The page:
Abstract

Background: Non-Hodgkin lymphoma (NHL) is a malignancy of lymphocytes, and may develop in the setting of inflammation and immune dysfunction. Small scale evaluations have suggested that common genetic variation in candidate genes related to immune function may predispose to the development of NHL. Here we report a comprehensive analysis of variants within genes associated with immunity and inflammation and risk of NHL.

Methods: We used ParAllele’s Immune and Inflammation panel of 9,412 single nucleotide polymorphisms (SNPs) from 1,450 immune/inflammation genes as a discovery tool in a clinic-based study of 458 NHL cases and 484 frequency matched controls seen at the Mayo Clinic from 2002–2005. The panel included 537 coding non-synonymous SNPs (nsSNPs), with the remainder of the SNPs selected as tags from HapMap (tagSNPs) to provide coverage of the candidate genes (r2 = 0.8 and minor allele frequency >0.05). To assess the association of individual SNPs with risk of NHL, we calculated Odds Ratios (ORs) and 95% confidence intervals, adjusted for age and gender. The most prevalent homozygous genotype was used as the reference group, and each polymorphism was modeled individually as having a log-additive effect in the regression model. Associations between haplotypes from each gene and the risk of NHL were calculated using a score test implemented in HAPLO.SCORE. We also modeled the main effects for all independent (r2 <0.25) SNPs from a gene in a multivariate logistic regression model.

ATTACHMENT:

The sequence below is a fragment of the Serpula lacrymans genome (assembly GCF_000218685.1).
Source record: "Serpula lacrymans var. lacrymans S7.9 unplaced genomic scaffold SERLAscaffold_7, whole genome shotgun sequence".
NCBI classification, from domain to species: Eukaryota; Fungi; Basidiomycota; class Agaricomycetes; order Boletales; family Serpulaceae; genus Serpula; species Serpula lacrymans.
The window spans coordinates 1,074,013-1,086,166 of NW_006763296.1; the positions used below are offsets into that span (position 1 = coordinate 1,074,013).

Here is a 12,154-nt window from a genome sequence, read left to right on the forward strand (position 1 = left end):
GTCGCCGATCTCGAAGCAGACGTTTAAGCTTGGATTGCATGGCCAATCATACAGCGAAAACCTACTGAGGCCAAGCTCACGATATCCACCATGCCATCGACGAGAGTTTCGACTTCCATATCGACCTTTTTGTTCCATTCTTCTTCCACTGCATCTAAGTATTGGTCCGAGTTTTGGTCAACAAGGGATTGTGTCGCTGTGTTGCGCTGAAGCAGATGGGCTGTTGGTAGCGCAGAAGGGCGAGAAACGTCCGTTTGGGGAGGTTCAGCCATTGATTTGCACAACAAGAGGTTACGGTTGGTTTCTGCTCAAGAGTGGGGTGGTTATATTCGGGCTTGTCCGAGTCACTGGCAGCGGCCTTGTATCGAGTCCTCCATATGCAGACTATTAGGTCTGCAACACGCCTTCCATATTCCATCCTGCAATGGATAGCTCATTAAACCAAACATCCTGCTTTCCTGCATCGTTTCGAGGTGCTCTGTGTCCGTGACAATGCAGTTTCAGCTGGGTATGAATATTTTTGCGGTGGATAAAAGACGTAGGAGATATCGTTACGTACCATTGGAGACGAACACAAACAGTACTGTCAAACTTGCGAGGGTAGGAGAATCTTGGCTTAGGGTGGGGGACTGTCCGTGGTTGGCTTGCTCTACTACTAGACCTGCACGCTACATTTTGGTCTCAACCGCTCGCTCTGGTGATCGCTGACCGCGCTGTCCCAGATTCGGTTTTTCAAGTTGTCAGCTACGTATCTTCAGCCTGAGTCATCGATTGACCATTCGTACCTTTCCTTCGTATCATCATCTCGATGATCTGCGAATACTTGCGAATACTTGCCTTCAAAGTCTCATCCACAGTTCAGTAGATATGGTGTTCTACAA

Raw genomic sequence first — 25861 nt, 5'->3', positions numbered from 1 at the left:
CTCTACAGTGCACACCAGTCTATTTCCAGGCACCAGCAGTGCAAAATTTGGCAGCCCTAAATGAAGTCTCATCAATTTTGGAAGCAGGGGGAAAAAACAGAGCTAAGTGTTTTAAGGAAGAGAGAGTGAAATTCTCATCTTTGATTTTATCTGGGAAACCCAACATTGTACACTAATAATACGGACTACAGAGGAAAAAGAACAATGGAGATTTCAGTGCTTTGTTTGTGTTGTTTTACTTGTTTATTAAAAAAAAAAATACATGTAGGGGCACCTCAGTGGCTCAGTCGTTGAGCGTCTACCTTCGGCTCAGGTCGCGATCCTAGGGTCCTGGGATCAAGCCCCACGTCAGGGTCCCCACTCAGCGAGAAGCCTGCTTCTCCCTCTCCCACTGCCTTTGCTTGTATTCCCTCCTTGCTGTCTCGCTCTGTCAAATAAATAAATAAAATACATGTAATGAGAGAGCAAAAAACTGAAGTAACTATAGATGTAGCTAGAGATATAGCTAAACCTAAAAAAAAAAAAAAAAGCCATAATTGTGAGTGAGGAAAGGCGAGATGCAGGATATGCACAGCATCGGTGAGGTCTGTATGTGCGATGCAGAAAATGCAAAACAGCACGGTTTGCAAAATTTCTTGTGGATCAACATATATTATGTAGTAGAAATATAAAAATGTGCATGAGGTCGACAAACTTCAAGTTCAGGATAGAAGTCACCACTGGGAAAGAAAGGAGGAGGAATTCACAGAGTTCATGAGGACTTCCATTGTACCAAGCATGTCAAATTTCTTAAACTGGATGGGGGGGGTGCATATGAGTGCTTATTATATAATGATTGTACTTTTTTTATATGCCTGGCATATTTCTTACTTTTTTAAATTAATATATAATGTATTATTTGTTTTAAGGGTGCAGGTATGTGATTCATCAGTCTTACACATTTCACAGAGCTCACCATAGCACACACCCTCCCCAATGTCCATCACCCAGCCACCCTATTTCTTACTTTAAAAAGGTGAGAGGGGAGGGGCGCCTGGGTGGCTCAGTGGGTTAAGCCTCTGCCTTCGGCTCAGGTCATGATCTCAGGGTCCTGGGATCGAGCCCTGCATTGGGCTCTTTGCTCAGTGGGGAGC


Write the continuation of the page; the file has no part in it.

Results: The mean age at diagnosis was 60 years for cases and 58% were male; in controls the mean age at enrollment was 61.6 years and 55% were male. In the gene analyses, the strongest findings (p≤0.001 from multiple SNP logistic regression or haplotype analysis) were for cAMP responsive element binding protein 1 (CREB1; p=0.0004), fibrinogen alpha chain (FGA; p=0.0006), TNF receptor-associated factor 1 (TRAF1; p=0.001), dual specificity phosphatase 2 (DUSP2; p=0.001), and fibrinogen gamma chain (FGG; p=0.001). In the nsSNP analyses, the strongest findings (p≤0.01) were for integrin β3 (ITGB3) L59P (OR=0.64, 0.50–0.83), Beta-1,3-N-acetylglucosaminyltransferase 3 (B3GNT3) H328R (OR=0.72, 0.57–0.91), transporter 2, ATP-binding cassette (TAP2) T665A (OR=1.32, 1.07–1.63), HLA-B associated transcript 2 (BAT2) V1895L (OR=0.60, 0.42–0.85), and complement component 7 (C7) T587P (OR=1.39, 1.07–1.80).

Conclusions. Our results suggest that genetic variability in genes associated with antigen processing (CREB1 and TAP2), lymphocyte trafficking (B3GNT3), immune activation (TRAF1, BAT2), complement and coagulation pathways (FGA, FGG, ITGB3, C7), and MAPK signaling (DUSP2) may be important in the etiology of NHL, and should be pursued in replication studies.

Disclosure: No relevant conflicts of interest to declare.

Author notes

*

Corresponding author